Resources and Context for Chapter 5.2

In this chapter, William Wright buys time for four runaway men to make their way to another stop on the Underground Railroad by engaging their pursuers in a debate about slavery. The attitudes expressed by the Virginia men are, of course, offensive to our ears today but were common in the antebellum South. The last names of the men are Custis, which is a nod to this reality. Robert E. Lee’s wife was Mary Anna Randolph Custis, and the Custis family was one of the most notable families in Virginia in the Revolutionary and antebellum eras. Mary Custis was the daughter of George Washington Parke Custis who was the grandson of Martha Dandridge Custis Washinton . . . better known as Martha Washington.

These men are fictional Custises, though their arguments are rooted in Virginia attitudes common to the era. Here is Robert E. Lee’s view on slavery, captured in a letter to his wife:

The views of the Pres: of the Systematic & progressive efforts of certain people of the North, to interfere with & change the domestic institutions of the South, are truthfully & faithfully expressed. The Consequences of their plans & purposes are also clearly set forth, & they must also be aware, that their object is both unlawful & entirely foreign to them & their duty; for which they are irresponsible & unaccountable; & Can only be accomplished by them through the agency of a Civil & Servile war. In this enlightened age, there are few I believe, but what will acknowledge, that slavery as an institution, is a moral & political evil in any Country. It is useless to expatiate on its disadvantages. I think it however a greater evil to the white man than to the black race, & while my feelings are strongly enlisted in behalf of the latter, my sympathies are more strong for the former. The blacks are immeasurably better off here than in Africa, morally, socially & physically. The painful discipline they are undergoing, is necessary for their instruction as a race, & I hope will prepare & lead them to better things. How long their subjugation may be necessary is known & ordered by a wise Merciful Providence. Their emancipation will sooner result from the mild & melting influence of Christianity, than the storms & tempests of fiery Controversy. This influence though slow, is sure. The doctrines & miracles of our Saviour have required nearly two thousand years, to Convert but a small part of the human race, & even among Christian nations, what gross errors still exist! While we see the Course of the final abolition of human Slavery is onward, & we give it the aid of our prayers & all justifiable means in our power, we must leave the progress as well as the result in his hands who sees the end; who Chooses to work by slow influences; & with whom two thousand years are but as a Single day. Although the Abolitionist must know this, & must See that he has neither the right or power of operating except by moral means & suasion, & if he means well to the slave, he must not Create angry feelings in the Master; that although he may not approve the mode which it pleases Providence to accomplish its purposes, the result will nevertheless be the same; that the reasons he gives for interference in what he has no Concern, holds good for every kind of interference with our neighbors when we disapprove their Conduct; Still I fear he will persevere in his evil Course. Is it not strange that the descendants of those pilgrim fathers who Crossed the Atlantic to preserve their own freedom of opinion, have always proved themselves intolerant of the Spiritual liberty of others?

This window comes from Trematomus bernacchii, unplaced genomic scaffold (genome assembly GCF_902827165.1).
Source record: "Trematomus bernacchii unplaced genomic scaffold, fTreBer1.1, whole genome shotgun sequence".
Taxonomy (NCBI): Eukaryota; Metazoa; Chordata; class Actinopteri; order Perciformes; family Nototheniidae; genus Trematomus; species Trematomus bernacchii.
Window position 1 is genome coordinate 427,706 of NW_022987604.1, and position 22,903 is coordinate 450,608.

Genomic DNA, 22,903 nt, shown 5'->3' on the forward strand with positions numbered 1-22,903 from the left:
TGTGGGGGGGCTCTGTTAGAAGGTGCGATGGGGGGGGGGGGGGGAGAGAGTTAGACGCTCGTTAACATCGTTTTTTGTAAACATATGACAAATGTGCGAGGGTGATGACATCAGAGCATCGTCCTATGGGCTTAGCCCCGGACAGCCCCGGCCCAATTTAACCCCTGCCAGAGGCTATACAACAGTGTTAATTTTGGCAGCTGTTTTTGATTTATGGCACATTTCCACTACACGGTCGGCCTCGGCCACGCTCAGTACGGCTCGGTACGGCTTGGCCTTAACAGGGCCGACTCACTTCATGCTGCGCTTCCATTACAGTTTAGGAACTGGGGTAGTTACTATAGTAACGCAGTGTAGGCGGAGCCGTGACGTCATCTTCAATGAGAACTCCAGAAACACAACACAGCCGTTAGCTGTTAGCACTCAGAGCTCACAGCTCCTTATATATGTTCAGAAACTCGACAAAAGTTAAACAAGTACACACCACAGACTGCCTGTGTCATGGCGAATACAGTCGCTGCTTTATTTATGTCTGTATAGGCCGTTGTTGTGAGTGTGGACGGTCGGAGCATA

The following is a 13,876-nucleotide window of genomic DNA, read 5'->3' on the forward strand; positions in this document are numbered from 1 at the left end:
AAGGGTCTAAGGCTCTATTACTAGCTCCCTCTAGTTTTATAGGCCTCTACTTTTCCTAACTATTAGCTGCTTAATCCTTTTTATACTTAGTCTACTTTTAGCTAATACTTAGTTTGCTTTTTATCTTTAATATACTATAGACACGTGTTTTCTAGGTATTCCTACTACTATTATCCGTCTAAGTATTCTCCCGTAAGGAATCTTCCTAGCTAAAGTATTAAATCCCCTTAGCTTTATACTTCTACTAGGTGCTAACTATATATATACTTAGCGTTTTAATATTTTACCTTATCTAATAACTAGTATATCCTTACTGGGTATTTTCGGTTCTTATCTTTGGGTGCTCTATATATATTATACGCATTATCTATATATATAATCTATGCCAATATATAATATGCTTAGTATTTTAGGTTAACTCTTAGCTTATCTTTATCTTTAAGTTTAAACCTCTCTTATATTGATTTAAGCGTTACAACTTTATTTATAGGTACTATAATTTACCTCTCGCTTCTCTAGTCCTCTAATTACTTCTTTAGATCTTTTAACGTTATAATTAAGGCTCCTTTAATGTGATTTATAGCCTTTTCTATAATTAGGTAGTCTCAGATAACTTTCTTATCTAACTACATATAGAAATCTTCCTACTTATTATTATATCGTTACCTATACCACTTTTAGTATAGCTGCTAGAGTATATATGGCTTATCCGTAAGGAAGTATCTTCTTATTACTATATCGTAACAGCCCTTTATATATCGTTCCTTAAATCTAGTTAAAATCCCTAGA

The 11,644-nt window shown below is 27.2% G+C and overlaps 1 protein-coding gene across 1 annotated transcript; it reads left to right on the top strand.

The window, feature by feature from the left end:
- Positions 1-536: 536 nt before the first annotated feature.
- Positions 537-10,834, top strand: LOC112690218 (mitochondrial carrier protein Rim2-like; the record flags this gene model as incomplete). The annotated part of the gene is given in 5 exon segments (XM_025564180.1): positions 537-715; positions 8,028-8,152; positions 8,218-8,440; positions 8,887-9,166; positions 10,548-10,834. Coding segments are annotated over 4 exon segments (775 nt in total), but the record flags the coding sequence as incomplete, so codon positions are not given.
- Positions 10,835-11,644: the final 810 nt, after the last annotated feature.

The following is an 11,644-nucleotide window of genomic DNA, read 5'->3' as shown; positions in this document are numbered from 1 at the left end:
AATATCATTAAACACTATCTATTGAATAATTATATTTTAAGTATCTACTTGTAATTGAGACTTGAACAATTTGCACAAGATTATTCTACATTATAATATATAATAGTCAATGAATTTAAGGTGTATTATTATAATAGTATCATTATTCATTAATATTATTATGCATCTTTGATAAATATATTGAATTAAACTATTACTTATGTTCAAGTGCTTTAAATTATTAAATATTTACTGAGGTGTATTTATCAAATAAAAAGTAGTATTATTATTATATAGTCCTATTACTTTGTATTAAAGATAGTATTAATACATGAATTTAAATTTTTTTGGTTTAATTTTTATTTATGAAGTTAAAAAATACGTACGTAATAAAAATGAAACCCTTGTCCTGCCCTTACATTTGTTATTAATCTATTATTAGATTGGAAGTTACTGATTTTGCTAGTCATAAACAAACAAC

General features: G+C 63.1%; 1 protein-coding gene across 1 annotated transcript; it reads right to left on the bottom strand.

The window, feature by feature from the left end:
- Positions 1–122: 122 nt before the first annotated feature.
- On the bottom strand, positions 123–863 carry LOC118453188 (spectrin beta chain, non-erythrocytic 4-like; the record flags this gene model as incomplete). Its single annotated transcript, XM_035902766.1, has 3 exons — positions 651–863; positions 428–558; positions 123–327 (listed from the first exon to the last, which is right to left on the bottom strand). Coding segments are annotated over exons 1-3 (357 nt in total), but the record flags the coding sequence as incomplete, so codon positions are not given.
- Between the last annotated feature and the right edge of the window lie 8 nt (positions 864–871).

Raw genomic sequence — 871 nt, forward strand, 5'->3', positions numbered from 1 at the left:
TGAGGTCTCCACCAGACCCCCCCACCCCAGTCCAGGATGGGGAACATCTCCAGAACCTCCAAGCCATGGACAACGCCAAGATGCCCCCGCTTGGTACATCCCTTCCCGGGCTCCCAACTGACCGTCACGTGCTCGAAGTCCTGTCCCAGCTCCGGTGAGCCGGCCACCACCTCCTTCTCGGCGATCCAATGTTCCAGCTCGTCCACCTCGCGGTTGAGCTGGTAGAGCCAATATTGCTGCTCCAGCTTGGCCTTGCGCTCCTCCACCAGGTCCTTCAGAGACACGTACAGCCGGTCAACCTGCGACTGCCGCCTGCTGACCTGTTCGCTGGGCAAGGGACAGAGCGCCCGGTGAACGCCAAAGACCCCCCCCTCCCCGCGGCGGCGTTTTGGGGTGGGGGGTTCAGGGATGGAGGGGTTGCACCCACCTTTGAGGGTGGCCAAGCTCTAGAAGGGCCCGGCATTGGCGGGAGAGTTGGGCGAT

This particular incident is loosely based on an actual incident in which William Wright took in some runaways, then delayed their pursuers by engaging them in a debate about the nature of slavery. The real incident had a less happy and more complicated ending. It is given below from William Still’s work on the Underground Railroad. (Note that Washington County, Maryland, is a rural area counting a number of small towns, including tiny Sharpsburg . . . site of the Battle of Antietam, the bloodiest day in American history.)

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